Remembrance 2016. We will remember them

As we pay tribute those who gave their lives in service of their country, here we focus on just a few examples of sacrifices made by men of the Royal Navy.

Basra City, Iraq, 6 May 2006

LT Cdr Darren Chapman killed in Irag 2006

Lt Cdr Darren Chapman

5 British forces personnel were killed when a Lynx helicopter was shot down in Basra, probably by a man-portable anti-aircraft missile. Those lost included Lieutenant Commander Darren Chapman, Commanding Officer of 847 Naval Air Squadron. He was aged 40, and married with three children. Having worked his way up through the ranks from able seaman, he took command of 847 Naval Air Squadron in December 2005. He had already served as a Sea King pilot in the first Gulf War, the Balkans and Iraq in 2003.

His family said “We are deeply shocked and devastated at the untimely and tragic loss of Darren. He was a fantastic father, husband, son and friend who was deeply committed to family life; always there for those who needed him, nothing was ever too much trouble”.

Falkland Islands, 8 June 1982

56 servicemen died and many more were badly injured when the Argentines attacked two Royal Fleet Auxiliary Landing ships. In the fog of war a series of mistakes and bad luck had left RFA Sir Galahad and Sir Tristram exposed, virtually defenceless and with troops still on board. The casualties were predominantly young Welsh Guardsmen but amongst those also killed were 7 RFA sailors, technically civilians but taking the same risks as everyone who served in the South Atlantic. Considerable bravery by naval Sea King helicopter pilots flying close to the ship as fires took hold and ammunition was exploding, helped save further loss of life.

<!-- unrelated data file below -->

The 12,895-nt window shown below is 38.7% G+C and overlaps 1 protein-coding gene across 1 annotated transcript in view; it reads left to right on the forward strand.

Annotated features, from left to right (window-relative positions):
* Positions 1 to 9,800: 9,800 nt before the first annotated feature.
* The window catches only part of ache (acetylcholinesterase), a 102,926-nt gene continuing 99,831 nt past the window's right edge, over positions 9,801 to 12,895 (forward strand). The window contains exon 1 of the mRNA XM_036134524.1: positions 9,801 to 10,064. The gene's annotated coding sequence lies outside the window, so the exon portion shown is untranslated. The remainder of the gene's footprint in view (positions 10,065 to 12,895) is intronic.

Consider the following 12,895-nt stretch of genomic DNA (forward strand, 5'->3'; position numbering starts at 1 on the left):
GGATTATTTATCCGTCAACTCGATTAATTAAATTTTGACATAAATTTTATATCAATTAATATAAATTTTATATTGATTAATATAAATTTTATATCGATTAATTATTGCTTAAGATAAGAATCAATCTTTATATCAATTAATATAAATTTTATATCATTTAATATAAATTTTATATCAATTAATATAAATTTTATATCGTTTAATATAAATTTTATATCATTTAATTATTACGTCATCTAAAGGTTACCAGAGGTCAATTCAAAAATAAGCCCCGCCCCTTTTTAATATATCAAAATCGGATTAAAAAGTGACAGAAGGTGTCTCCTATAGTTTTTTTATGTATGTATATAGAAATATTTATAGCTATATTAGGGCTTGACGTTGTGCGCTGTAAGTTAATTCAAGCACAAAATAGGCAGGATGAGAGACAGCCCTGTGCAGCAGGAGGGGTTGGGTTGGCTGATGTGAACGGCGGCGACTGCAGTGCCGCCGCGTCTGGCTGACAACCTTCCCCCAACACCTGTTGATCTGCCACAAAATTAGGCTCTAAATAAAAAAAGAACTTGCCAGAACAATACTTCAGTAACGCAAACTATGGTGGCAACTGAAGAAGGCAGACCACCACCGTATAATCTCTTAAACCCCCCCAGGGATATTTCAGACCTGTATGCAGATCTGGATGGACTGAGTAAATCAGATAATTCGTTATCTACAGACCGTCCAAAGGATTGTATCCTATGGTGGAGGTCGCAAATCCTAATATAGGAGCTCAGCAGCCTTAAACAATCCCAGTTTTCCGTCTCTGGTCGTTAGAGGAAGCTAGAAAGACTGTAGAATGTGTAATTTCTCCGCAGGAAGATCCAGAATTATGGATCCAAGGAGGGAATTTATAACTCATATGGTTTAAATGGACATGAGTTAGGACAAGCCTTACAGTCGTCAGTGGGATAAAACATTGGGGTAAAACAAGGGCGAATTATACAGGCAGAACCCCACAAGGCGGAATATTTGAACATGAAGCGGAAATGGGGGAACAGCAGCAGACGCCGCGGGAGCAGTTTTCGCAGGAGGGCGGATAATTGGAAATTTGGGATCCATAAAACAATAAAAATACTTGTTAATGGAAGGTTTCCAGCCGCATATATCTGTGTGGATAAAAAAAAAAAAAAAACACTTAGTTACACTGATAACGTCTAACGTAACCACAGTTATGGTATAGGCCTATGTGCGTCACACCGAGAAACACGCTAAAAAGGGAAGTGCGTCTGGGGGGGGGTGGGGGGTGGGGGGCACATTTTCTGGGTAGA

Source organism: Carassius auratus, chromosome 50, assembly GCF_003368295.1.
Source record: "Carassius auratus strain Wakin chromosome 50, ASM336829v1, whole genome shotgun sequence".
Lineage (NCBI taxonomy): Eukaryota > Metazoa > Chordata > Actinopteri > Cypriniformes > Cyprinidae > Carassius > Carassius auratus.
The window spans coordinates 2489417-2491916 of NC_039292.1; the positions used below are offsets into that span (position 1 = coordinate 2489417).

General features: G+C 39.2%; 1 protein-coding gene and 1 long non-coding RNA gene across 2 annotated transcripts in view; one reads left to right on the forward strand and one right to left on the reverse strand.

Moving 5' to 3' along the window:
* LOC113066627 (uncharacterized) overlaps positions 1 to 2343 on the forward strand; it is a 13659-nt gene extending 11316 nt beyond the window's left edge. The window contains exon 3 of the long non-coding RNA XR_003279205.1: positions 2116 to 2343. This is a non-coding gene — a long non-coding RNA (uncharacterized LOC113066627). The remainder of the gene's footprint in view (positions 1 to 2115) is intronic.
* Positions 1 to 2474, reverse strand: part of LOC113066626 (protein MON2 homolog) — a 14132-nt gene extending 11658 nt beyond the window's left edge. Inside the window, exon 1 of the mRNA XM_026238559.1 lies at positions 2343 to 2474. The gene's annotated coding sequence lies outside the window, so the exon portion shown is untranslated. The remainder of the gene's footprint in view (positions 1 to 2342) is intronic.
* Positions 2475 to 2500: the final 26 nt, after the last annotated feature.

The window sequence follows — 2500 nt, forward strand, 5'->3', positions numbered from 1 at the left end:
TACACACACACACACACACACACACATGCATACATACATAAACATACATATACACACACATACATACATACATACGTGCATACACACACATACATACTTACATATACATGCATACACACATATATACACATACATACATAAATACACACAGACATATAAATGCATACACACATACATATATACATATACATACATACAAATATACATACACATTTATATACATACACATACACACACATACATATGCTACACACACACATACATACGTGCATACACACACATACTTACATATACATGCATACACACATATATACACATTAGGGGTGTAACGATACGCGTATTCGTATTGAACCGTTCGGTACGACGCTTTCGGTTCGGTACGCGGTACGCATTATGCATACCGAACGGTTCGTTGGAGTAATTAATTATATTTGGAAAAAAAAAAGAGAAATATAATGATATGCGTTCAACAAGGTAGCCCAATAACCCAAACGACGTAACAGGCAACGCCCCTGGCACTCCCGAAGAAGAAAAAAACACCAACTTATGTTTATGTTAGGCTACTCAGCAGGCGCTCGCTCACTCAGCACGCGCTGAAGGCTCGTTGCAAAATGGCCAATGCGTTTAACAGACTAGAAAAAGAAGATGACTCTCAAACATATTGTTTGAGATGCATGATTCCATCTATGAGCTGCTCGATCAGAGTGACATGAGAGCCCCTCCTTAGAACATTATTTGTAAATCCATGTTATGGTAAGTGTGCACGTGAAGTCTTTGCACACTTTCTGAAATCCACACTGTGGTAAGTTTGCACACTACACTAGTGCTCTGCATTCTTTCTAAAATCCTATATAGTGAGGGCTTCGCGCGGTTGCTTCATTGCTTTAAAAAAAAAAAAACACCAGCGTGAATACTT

RFA Sir Galahad, Bluff Cove, Falklands War 1982

Bluff Cove, the single deadliest British loss of the Falklands War

Mediterranean, June 1940

During an exceptionally difficult period for the submarine service, the Royal Navy lost 3 boats in a single week; HMS Grampus, HMS Orpheus and HMS Odin. HMS Grampus was sunk while laying mines off Sicily on the 16th June 1940. She was spotted and attacked by 3 Italian torpedo boats. The submarine and was destroyed with the loss of all 59 crew members on board. The submarine service was to endure the loss of 76 boats during the war, the majority lost with all hands.

HMS Grampus

An early casualty of world war II, HMS Grampus, a large mine-laying submarine sunk by the Italian Navy

from Save the Royal Navy http://www.savetheroyalnavy.org/remembrance-2016-we-will-remember-them/

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Author: Jack Nicholson

Hi, I'm Jack Nicholson, but not the one you're probably thinking of right now. I first joined the Royal Navy in 1997 after working in medicine, becoming a medic. I spent 12 years in the ranks and during this time I served in 3 different ships, met a lot of people and experienced even more than I could have dreamed; eventually commissioning as Medical Service Officer. My work has taken me to places far and wide, such as Afghanistan. I enjoy spending my time raising money for charities which help injured war veterans, as this is obviously very close to my heart after seeing so many of my friends go through traumatic ordeals. One of my favourite hobbies is reading, I really enjoy reading non-fiction books in my spare time

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